JM Custom Kydex also offers neoprene foam wedges of two sizes, a neoprene pad, or what they call “extra tuck,” which is where the holster is molded with a wedge in it. I opted for the large wedge since I intended to carry an essentially full-size handgun, but different guns may do best with other wedge options. A good wedge I think is critical to successful AIWB carry for most people. It not only helps to tuck the gun but also adds comfort. My one critique of JMCK’s wedges (and really everyone else’s too because they are pretty much the same), is that the material they use, while comfortable, takes a set pretty quickly and the effectiveness of the wedge reduces over time. This is pretty easily remedied with some homebrew wedge hacks, but it is a consideration when selecting a wedge. I would say err on the larger side if you opt for a wedge.
Understanding that a perfect holster may not exist, I give the JM Custom Kydex AIWB holster very high marks. It is well built, well designed with key features to aid comfort and concealment, and the level of service from Tony Mayer is top notch. Understanding the features that you, as an individual, need in a holster to make it work is critical to your success. There is not a “one size fits all” holster option. Different body types and guns can require a different feature set. Tony gets this too, and is very responsive to questions over e-mail and understands what he is building well enough to make sound recommendations when given a set of parameters to work with. That is why he makes more than one type of AIWB holster. If someone came to me and said they needed a holster, especially an AIWB holster, I would feel confident pointing them towards JM Custom Kydex.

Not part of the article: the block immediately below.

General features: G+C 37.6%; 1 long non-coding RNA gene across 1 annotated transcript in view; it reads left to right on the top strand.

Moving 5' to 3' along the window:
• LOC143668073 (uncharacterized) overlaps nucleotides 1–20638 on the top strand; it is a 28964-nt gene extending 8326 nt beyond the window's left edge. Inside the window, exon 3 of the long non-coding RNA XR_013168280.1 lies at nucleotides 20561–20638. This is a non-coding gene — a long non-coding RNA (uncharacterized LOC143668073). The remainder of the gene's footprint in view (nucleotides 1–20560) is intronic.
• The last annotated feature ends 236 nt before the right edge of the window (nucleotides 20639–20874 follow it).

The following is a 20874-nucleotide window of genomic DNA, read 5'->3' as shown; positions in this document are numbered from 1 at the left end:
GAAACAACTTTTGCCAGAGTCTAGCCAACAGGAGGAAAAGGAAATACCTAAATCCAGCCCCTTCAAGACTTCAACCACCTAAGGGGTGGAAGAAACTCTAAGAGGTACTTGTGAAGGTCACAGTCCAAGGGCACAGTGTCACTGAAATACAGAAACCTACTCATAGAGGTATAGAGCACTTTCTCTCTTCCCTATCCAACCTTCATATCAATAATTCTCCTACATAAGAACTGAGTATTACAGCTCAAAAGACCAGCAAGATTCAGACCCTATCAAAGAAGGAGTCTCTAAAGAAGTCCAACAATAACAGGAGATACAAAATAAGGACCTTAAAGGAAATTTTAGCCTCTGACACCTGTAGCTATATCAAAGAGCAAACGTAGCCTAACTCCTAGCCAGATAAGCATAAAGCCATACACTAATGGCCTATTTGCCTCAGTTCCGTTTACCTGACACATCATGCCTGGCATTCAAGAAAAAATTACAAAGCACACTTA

Overall, this is a well-built holster with options that allow you to customize the holster for your specific needs. If you are in the market for an appendix carry holster, I would highly recommend considering the JM Custom Kydex AIWB.